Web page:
Savannah’s Southern Charms

horse, ship

Figurehead, Ships of the Sea Maritime Museum (photo: Vicki Weisfeld)

Last week I wrote about the terrific walking tours we did in Savannah last Thanksgiving. And there was so much more! Here are just some of the highlights:

  • Ships of the Sea Maritime Museum (41 Martin Luther King, Jr. Boulevard; ) at the William Scarbrough House and Gardens– If you like stories of the old sailing days and maritime disasters, as I do, this is your place. No sightings of Captain Jack Aubrey, but unbelievably gorgeous ship models, carvings, artworks, and short videos. Note: a lot of ships have been named Savannah!
  • Inspired, we did the one-hour Savannah Riverboat Cruise of the harbor and from the water, you see the city differently. Savannah was a strategic port city in both the Revolutionary and Civil Wars and today is one of the nation’s largest seaports, with direct access to the Atlantic Ocean. Having taken a lot of riverboat tours, I can authoritatively say this was one of the best narrations ever. Interesting and informative. Located at 9 East River Street.
  • Too much city prompted us to take the short drive to the 175-acre Oatland Island Wildlife Center, which is quite manageable for people of all abilities (strollers), and you see some pretty impressive critters up close (gators, mountain lions, buffalo, wolves, and much more) and in their natural habitats. There’s a boardwalk through the salt marsh and well-marked trails: 711 Sandtown Road; 912/395-1212.
  • Congregation Mickve Israel on Monterey Square was founded in 1733 with the largest single migration of Jews to the colonies—mostly Sephardic Jews who’d fled to London to escape Portugal’s Inquisition. The sanctuary is in gothic style (consecrated in 1878) and its museum includes two 15th century deerskin Torahs.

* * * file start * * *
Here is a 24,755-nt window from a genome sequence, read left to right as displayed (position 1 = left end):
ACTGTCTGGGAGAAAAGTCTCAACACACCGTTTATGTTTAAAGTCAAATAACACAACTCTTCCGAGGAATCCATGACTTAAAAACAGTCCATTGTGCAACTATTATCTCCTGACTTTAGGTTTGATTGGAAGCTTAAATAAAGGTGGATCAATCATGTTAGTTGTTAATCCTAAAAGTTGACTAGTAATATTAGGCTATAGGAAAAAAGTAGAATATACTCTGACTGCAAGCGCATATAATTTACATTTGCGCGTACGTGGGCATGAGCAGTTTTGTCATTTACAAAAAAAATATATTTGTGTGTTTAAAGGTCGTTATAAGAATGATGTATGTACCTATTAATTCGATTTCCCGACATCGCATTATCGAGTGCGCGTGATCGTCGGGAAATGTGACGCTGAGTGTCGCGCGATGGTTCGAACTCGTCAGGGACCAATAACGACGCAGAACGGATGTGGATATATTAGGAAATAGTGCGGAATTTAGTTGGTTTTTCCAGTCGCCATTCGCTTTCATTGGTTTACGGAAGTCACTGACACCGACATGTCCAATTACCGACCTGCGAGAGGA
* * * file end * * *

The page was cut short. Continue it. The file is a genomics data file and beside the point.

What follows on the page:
• Being in town at Thanksgiving, we got to see the Christmas Lights Boat Parade on the Savannah River, with scores of boats “decked out” in lights, displays, Santas, music, and fun! We initially watched from the balcony of one of my favorite restaurants of the trip—Vic’s on the River (26 East Bay Street)—then from the esplanade.
  • cemetery angel

    Bonaventure Cemetery (photo: Vicki Weisfeld)

    On the must-see list (but too far out for the trolley tours) is Bonaventure Cemetery (330 Bonaventure Road), site of the unforgettable scene with the hoodoo priestess in Midnight in the Garden of Good and Evil. Alas, the statue of the “Bird Girl” from the cover of that book had to be moved to a more secure location. But there you’ll find an unforgettable southern gothic atmosphere, as well as graves of national treasures Johnny Mercer, whose tombstone inscription is “And the Angels Sing” and Conrad Aiken, whose reads “Cosmos Mariner, Destination Unknown.”


Not to mention Forsyth Park where the elaborate fountain reportedly came from a Sears, Roebuck catalog, the Mighty Eighth Air Force Museum, the beautiful Cathedral of St. John the Baptist, the childhood home of Juliette Gordon Low, founder of the Girl Scouts . . .

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